"FERC's regulation is central to the resilient, reliable future grid that's already developing," John Moore, director of the Sustainable FERC Project at the Natural Resources Defense Council, said.
Potential changes to the transmission system are driven by the growth of renewable energy, especially in areas that are far from major population centers, according to Moore.
Other developments that are driving a focus on transmission planning include the development of offshore wind farms and the shift away from fossil fuels for cars, trucks and buildings, which will drive up electricity use, Moore said.
The transmission system will need to become more efficient to handle the changes, according to Moore. "FERC is very much a part of that, given its regulation of the bulk power system and its oversight of regional markets in most of the country at this point, and the likelihood that we'll see ... at least one more power market evolve in the West," Moore said.
Transmission: a lynchpin for the energy transition
Perhaps the top item on FERC's agenda this year, according to analysts, is possible reforms to transmission planning, cost allocation and the generation interconnection process. FERC started the rulemaking process last year by issuing an ANOPR and taking two rounds of public comments on multiple issues.
Glick aims to issue a proposed rule early this year, with a final rule coming before 2023, he said in December. FERC may break out some of the issues into different proposals, according to Glick.
Separating the issues into several proceedings may make sense, according to Clark.
"It seems like there's also some early wins you could get in terms of bringing the commission together on a few things, and the one that you always hear about is queue reform," Clark said, referring to the backlog of proposed generating projects seeking to interconnect to the grid.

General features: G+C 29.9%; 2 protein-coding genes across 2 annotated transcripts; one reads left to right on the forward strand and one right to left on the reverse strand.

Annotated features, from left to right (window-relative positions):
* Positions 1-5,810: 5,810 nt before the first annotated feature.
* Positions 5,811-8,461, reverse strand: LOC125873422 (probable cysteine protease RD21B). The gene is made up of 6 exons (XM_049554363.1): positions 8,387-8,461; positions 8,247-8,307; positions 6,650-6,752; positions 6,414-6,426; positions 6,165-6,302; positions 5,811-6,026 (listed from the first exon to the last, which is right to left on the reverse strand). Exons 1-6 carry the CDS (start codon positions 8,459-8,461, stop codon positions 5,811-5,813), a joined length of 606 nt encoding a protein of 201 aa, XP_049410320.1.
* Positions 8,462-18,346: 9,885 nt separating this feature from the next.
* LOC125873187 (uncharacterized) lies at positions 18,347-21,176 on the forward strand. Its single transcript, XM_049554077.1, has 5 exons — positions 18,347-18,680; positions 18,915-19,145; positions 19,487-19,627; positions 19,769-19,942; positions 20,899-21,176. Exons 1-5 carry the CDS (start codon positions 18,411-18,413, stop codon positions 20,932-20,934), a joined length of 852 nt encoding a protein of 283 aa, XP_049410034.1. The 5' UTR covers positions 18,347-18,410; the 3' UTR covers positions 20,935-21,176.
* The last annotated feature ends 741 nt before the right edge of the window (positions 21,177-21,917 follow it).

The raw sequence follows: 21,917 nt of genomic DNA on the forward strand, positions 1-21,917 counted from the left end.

FERC may look for "near term" opportunities to identify best practices in generator interconnection processes that could be adopted as national standards without disrupting the progress some regional transmission organizations (RTOs) and independent system operators (ISOs) are making in their stakeholder processes, according to Jeff Dennis, Advanced Energy Economy managing director and general counsel.
Dennis expects FERC to release a proposed rule in the first quarter this year.
"There's good agreement in the record that the commission needs to put in place more requirements for planning regions to plan transmission holistically and to plan it with an eye towards multiple drivers of transmission," Dennis said.
Besides reliability, economic and public policy drivers, which are typically "siloed" in transmission planning, grid operators need to also consider issues such as extreme weather and electrification in their planning efforts, according to Dennis.
Grid operators should capture the various needs for new transmission in a single process so all the benefits of new transmission facilities are identified, and the costs are allocated appropriately, Dennis said.
The challenge will be how prescriptive FERC wants to be compared with setting high-level guidance for the regions, he added.
Energy transition drives possible market reforms
FERC will continue to review market rules to make sure they don't prevent emerging technology such as energy storage from participating in wholesale power markets while also ensuring the electric system is reliable, according to Dennis.
FERC held a series of technical conferences last year on issues such as capacity markets, energy markets and ancillary service markets, teeing up possible action this year, Dennis said.
FERC may consider pushing bigger, structural market reform this year, according to Dennis.
"Maybe changes that would de-emphasize the capacity market and emphasize putting more of the revenues that the markets provide to generators to ensure they're available and reliable into energy and ancillary services markets," Dennis said.
You're going to have to have pretty fundamental [market] redesign, because you have to figure out a way to compensate those generation resources that are needed during certain parts of the day and throughout the year.